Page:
Together with several California law enforcement, security, and tourism industry organizations, the Association plans and hosts the nation’s largest training conference dedicated to issues of safety & security for visitors and visitor venues.   The annual conference features timely new training topics each year, presented by experienced practitioners and subject matter experts.   Content and logistics are planned and coordinated by a committee of CTSSA volunteers, chaired by Dave Wiggins.

The event includes a full day of training, plus the Tech Expo which showcases emerging tools & technologies, as well as a keynote address, and hosted luncheon and cocktail reception.   The conference has been praised for its timely and relevant “nuts-n-bolts” training content, as well as its valuable networking opportunities.  The conference has been held at various locations throughout California.  Participants come from all across the United States.  Participation is by pre-registration, and is open only to qualified working professionals.

For more: http://bit.ly/1Mt3G6e

Leave a comment

Filed under Conferences, Hotel Industry, Management And Ownership, Risk Management, Theft

Hospitality Industry Management Update: “6 Ways to Prepare For the Next Downturn”

“Providing an exceptional guest experience is the best investment any hotelier can make.20150714_downturn_feature This is why we as a brand have rolled out a membership-wide training program all about the importance of unlocking the personalities of the staff and the story of the hotel when guests stay,” she said.

Good times continue to roll for the global hospitality sector with growth in the travel and tourism industry expected to increase by 3.9% this year, according to Ernst & Young’s “Global hospitality insights” report for 2015.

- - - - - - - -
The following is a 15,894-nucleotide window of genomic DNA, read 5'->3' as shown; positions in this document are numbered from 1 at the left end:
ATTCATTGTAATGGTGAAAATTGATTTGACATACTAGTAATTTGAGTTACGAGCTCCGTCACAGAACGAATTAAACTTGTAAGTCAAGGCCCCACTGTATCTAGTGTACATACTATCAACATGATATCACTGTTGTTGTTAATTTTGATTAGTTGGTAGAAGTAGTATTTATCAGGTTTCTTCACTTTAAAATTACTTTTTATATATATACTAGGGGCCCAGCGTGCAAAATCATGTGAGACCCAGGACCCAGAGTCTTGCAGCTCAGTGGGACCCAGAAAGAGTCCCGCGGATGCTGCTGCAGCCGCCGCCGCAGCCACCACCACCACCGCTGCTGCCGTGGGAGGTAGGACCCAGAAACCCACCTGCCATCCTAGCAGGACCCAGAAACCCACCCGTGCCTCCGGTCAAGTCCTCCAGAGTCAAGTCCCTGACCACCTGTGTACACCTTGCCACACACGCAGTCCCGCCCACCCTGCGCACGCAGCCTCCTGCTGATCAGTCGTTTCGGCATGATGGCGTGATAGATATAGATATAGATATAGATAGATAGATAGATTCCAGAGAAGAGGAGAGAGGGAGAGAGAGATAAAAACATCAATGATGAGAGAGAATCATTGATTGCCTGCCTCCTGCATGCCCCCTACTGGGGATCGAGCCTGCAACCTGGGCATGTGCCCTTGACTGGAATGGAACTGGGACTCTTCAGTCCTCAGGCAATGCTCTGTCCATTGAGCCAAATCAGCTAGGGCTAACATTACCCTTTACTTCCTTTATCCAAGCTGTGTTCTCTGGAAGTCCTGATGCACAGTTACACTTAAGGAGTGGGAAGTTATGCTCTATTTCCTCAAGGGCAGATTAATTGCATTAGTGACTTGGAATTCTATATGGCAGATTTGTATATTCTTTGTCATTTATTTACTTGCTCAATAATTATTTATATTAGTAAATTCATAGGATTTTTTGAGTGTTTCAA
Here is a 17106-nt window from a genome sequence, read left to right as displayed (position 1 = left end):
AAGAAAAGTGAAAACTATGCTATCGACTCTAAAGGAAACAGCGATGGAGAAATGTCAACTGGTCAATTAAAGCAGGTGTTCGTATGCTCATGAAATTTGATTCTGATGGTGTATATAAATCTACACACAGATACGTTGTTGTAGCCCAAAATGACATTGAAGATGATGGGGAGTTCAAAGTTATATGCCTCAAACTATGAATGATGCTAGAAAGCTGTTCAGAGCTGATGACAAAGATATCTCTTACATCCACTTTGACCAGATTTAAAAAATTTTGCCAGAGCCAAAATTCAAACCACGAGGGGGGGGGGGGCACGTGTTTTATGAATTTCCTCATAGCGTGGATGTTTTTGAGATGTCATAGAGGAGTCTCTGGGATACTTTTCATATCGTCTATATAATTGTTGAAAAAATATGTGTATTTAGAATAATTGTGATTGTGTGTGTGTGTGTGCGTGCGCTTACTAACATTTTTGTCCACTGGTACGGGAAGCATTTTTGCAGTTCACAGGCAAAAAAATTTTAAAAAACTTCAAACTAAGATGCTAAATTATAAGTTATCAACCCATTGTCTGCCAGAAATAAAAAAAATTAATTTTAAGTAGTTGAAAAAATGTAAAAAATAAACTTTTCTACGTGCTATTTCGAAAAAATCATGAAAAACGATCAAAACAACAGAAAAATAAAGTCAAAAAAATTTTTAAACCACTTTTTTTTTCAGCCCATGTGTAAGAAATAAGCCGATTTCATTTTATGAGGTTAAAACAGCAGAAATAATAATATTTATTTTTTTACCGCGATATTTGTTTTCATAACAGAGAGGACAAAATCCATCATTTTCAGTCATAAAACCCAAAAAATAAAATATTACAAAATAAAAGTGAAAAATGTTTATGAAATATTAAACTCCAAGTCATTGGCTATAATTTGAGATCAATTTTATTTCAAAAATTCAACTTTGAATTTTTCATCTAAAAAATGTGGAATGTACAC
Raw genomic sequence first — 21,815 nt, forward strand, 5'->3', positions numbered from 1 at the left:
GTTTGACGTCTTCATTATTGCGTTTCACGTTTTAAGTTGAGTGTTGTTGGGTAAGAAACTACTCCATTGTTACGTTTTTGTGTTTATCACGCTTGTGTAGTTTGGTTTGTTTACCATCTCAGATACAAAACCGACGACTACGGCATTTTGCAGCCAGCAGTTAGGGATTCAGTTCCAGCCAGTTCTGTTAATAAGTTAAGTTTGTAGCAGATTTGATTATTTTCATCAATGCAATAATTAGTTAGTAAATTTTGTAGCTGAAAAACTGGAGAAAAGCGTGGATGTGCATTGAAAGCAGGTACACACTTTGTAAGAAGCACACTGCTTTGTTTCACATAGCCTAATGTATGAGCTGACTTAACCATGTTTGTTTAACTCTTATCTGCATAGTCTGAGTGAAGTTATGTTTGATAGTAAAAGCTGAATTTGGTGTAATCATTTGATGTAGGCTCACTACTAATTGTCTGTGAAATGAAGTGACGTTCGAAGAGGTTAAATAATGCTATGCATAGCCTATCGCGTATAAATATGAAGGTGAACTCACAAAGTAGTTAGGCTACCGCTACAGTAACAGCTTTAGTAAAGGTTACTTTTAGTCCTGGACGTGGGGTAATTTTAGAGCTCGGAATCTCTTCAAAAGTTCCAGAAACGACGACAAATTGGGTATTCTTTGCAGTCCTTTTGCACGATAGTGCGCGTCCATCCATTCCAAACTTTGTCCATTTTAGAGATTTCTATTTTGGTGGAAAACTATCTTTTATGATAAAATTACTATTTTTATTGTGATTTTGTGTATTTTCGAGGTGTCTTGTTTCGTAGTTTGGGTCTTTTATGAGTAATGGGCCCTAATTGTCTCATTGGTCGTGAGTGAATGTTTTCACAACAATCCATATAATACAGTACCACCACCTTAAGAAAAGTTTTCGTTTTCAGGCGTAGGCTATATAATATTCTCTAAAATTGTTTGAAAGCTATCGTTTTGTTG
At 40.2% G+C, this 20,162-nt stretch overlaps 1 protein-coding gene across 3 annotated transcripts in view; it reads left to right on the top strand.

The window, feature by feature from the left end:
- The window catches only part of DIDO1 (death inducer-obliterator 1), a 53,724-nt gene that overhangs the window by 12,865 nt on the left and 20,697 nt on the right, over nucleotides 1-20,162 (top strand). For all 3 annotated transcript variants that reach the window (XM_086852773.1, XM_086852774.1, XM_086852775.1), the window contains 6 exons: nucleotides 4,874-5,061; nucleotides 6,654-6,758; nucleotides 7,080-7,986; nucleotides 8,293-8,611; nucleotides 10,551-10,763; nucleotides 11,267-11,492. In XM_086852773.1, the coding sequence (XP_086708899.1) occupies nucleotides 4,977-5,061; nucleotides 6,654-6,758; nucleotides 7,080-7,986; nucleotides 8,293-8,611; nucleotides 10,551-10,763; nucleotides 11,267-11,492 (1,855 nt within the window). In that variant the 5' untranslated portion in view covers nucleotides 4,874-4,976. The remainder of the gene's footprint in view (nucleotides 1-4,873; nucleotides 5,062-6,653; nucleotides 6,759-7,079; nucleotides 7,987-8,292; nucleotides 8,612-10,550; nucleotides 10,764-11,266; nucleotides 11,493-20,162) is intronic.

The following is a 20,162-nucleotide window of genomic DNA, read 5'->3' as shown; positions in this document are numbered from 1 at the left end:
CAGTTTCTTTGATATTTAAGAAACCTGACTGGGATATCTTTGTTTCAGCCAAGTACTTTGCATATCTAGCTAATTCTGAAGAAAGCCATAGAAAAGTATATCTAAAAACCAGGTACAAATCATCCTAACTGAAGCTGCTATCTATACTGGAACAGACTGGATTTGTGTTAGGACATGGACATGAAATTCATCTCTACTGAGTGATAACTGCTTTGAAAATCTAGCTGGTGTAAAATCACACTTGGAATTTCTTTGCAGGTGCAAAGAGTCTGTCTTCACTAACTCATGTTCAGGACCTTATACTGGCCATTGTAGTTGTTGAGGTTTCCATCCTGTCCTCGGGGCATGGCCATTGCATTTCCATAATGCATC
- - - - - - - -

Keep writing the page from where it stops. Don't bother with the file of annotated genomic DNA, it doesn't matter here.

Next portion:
But in the cyclical fashion of the industry, the upswing can’t last forever.

So what should hoteliers be doing now to prepare for the inevitable down cycle, and how much can investing in their products and services now set them up for not so good times in the future?

For Eric Danziger, president and CEO of Debut Hotel Group and Hampshire Hotels Management, preparation now is absolutely key to success in a future downturn.

“Hoteliers should be pragmatic, preparing for when it is a bit more difficult to get those much-needed guests through a property’s doors,” he said. “Hoteliers that are prepared with a product and with services that guests value, appreciate and are willing to pay for will be ahead of the game.”

For more: http://bit.ly/1IflBgM

Leave a comment

Filed under Employee Practices, Finances, Guest Issues, Hotel Employees, Hotel Industry, Maintenance, Management And Ownership, Risk Management, Social Media, Technology, Training

Hospitality Industry Legal Update: “Are You Breaking the Law by Recording Calls?”

“Regardless of the content of the call, hoteliers should be ensuring that they are using automatic disclosures—in order to obtain consumer consenthotel-phone—if using an automatic recording system. If an operator becomes the target of one of these consumer privacy class actions, taking an aggressive approach and attacking these claims as incongruent with the legislative purpose and intent behind the respective statute is a recommended.”